To some extent, having hypnopompic states and being very high-functioning between episodes of exacerbation may be more common in people who are on the border between schizophrenia and bipolar - so it may be that this could be part of the picture for your boyfriend.

Either way, though - these traits are part of HIM even if they are more common in people with his illness, as well. And they're wonderful things in a significant other! Finally, I wanted to mention that, as you said, schizophrenia is very, very heterogeneous - so when you set out to read about what happens to people with schizophrenia, you're liable to come across a huge range of stories, some of which are hopeful and some of which are horrible.

Feb 12,   Dating can be tough for anyone. A serious mental health condition like schizophrenia adds even more challenges to the mix. At times, it can cause psychotic behaviors, like hallucinations . (Of course to him it's really real, but I mean physically real) My partner is someone who has schizophrenia and it's the beginning of the relationship. I don't personally have it but I can understand paranoia, depression, anxiety, voices (I rarely get them), a lot of nightmares and sleep paralysis, and even a few hallucinations. Jan 07,   Schizophrenia could put a strain on your relationship. Davin G Photography/Getty Images Every relationship has its ups and downs, but when one person is diagnosed with schizophrenia, it's possible.

It may help to know, however, that there are some things that can help predict who will do well and who will have a harder time - and having minimal "negative symptoms" - in other words, being a normal, bright, functional person with a job and a social life during times when you're not having an exacerbation - is generally associated with the best course.

So, you are completely right to let those things encourage you. Good luck! Hi I am married and have just realised my partner is suffering from schizophrenia, he says he will get help one minute and the then he feels I am against him and says Im trying to diagnose him with sometging he does not have.

His mum is currently being treated in hospital for the same thing and he see's himself when he looks at her. He hears voices and talks to himself, mainly shouting out no and jerking at night and has a conversation in the shower. He is becoming very aggressive and violent at times though knows he is wrong. At points I have wanted to leave but feel guilt and feel like I am fighting a losing battle, he asked me to promise not to tell anyonethis is including friends and family and I am alone married in a new area with no family or friends around me.

I am a strong person but feel very alone with little love, I know he loves me and he goes crazy when he feels I might leave him. He has known for a while but will not admit to it, he has lied to me that nothing was wrong for years, I knew something was wrong but did not know what untill now and feel alittle anger that he kept it from me and wants help but then won't take it I just met a guy that I am really into.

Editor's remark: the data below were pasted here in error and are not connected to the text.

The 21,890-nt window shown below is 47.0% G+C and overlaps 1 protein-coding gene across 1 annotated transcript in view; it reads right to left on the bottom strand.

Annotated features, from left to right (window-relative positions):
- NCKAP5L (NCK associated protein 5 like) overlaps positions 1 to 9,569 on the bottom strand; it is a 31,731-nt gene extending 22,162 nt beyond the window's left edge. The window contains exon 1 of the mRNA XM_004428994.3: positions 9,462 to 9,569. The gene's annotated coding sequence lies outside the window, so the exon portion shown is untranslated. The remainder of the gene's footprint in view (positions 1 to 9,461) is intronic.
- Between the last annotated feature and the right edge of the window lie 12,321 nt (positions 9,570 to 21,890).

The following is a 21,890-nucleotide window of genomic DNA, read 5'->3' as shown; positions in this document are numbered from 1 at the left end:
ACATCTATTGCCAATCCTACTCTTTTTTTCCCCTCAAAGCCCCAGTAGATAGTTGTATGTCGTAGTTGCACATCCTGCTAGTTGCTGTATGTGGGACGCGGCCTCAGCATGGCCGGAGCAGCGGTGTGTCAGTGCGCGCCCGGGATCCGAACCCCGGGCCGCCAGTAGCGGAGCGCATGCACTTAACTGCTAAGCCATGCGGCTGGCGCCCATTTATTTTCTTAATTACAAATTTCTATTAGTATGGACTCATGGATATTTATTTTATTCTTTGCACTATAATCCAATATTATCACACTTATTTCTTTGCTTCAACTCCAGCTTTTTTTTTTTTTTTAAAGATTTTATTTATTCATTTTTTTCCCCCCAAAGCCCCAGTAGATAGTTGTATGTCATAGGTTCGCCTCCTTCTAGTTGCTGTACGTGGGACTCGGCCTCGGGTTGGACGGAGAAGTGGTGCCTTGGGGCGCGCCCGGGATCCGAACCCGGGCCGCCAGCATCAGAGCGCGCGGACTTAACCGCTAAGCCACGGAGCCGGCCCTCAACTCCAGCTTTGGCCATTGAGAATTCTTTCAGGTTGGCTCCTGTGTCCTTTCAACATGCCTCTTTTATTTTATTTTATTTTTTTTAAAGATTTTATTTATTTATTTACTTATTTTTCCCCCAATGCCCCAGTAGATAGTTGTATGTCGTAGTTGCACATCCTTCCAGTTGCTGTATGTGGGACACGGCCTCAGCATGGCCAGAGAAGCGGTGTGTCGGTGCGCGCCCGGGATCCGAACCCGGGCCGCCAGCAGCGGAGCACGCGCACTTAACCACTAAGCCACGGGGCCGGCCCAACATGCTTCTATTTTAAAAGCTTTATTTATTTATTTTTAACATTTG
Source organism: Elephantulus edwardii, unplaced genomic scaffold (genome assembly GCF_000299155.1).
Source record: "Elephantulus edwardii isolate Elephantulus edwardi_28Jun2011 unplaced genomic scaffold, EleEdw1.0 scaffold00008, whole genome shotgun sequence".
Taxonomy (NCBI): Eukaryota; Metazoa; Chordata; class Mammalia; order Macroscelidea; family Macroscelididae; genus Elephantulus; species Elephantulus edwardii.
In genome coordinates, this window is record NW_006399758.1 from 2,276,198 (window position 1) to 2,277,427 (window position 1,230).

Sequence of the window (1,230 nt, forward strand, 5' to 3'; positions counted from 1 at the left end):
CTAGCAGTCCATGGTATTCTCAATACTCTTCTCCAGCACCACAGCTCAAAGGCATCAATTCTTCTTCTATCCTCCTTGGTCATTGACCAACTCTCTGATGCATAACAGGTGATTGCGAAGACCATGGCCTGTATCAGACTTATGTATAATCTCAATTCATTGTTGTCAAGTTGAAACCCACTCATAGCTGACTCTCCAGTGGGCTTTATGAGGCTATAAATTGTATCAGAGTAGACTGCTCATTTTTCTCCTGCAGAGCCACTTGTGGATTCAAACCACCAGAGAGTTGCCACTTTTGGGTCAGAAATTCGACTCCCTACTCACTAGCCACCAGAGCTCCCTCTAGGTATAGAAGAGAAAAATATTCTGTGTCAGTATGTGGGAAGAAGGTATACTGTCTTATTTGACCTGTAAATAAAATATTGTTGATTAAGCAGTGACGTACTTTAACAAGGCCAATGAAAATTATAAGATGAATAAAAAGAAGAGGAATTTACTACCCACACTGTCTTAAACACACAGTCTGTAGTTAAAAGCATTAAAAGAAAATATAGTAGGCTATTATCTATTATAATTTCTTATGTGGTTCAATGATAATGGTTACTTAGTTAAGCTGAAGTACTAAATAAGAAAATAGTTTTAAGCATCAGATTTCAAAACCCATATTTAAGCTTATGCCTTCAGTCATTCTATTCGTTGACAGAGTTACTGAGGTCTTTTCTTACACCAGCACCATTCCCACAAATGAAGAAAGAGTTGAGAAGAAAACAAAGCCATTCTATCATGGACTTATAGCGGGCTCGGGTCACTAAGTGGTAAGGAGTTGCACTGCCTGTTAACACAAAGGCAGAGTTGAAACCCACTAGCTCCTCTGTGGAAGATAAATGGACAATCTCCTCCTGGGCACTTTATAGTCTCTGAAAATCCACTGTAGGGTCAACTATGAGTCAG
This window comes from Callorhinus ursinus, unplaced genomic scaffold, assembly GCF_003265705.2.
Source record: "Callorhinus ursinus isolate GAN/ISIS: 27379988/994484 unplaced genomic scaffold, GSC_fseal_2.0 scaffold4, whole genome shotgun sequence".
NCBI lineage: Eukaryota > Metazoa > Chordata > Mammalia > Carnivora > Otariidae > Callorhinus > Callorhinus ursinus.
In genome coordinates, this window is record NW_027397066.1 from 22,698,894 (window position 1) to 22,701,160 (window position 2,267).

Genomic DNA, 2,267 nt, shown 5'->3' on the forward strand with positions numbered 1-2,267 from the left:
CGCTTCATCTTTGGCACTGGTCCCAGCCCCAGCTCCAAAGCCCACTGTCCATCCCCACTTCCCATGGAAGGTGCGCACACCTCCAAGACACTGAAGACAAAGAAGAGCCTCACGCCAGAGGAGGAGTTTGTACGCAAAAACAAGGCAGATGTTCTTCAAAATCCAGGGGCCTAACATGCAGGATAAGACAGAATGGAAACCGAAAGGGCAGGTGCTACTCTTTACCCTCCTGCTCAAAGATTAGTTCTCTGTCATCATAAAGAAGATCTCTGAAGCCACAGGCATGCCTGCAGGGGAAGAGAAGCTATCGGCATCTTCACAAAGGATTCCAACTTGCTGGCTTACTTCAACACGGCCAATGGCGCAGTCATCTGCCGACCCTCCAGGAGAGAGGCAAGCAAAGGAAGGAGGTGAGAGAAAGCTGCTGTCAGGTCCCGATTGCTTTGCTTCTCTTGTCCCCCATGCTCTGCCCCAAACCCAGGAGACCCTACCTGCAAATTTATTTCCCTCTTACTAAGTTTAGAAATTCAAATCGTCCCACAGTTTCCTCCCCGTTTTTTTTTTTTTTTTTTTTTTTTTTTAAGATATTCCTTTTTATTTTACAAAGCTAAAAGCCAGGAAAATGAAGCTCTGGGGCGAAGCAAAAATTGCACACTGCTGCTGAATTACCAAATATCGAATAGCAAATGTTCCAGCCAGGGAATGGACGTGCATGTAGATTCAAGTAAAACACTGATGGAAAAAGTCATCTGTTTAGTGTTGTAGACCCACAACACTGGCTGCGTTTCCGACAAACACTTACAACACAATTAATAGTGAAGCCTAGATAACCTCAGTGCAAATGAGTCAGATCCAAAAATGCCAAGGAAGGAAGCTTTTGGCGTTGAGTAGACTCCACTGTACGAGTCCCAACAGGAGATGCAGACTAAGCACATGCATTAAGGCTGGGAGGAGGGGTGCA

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He turns me on, he makes me laugh, but he told me about it and I asked him this morning if it was true and he said yeah. To me, so far, it doesn't really seem like there is anything wrong with him.

But I've only spent about 15 hours with this person so I guess that maybe that could change. Im just scared to get into it with this guy then he turn out to be a complete abusive psycho. I heard these people get really violent at times so I'm a lil scared but I really like his personality and I guess I could take the good with the bad.

Opinion you i am dating a schizophrenic have removed this

I really don't know what to think. You may have something, there.

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Anecdotally, I've also experienced that, but I'm not positive that's not just a perk of being in tune with your partner, on a more fundamental level. Most research on schizophrenia focuses on what the symptoms are, but I want to bring your attention to R. Laing, who suggested that you could explain the symptoms by understanding the dynamic of communicative relations that person experienced in their most intimate environment, e.

That person's experience in their upbringing not only partially explains their positive attitude, but also their reflexive outlook on life. The actual experience of someone with this illness is overlooked as a cause of it, because a diagnosis, by definition, cannot be subjective. I'm not a doctor, by the way, but I understand how the medical ecosystem works, toward people who successfully manage with this illness.

The system always errors on the side of caution, which actually serves to reinforce some of the social stigma, here, that you don't see in other societies.

Accept and expect of that person, equally with respect to yourself, in life, to become as integral to your defense against the negative social fabric that distorts this person's reality, as love is to life.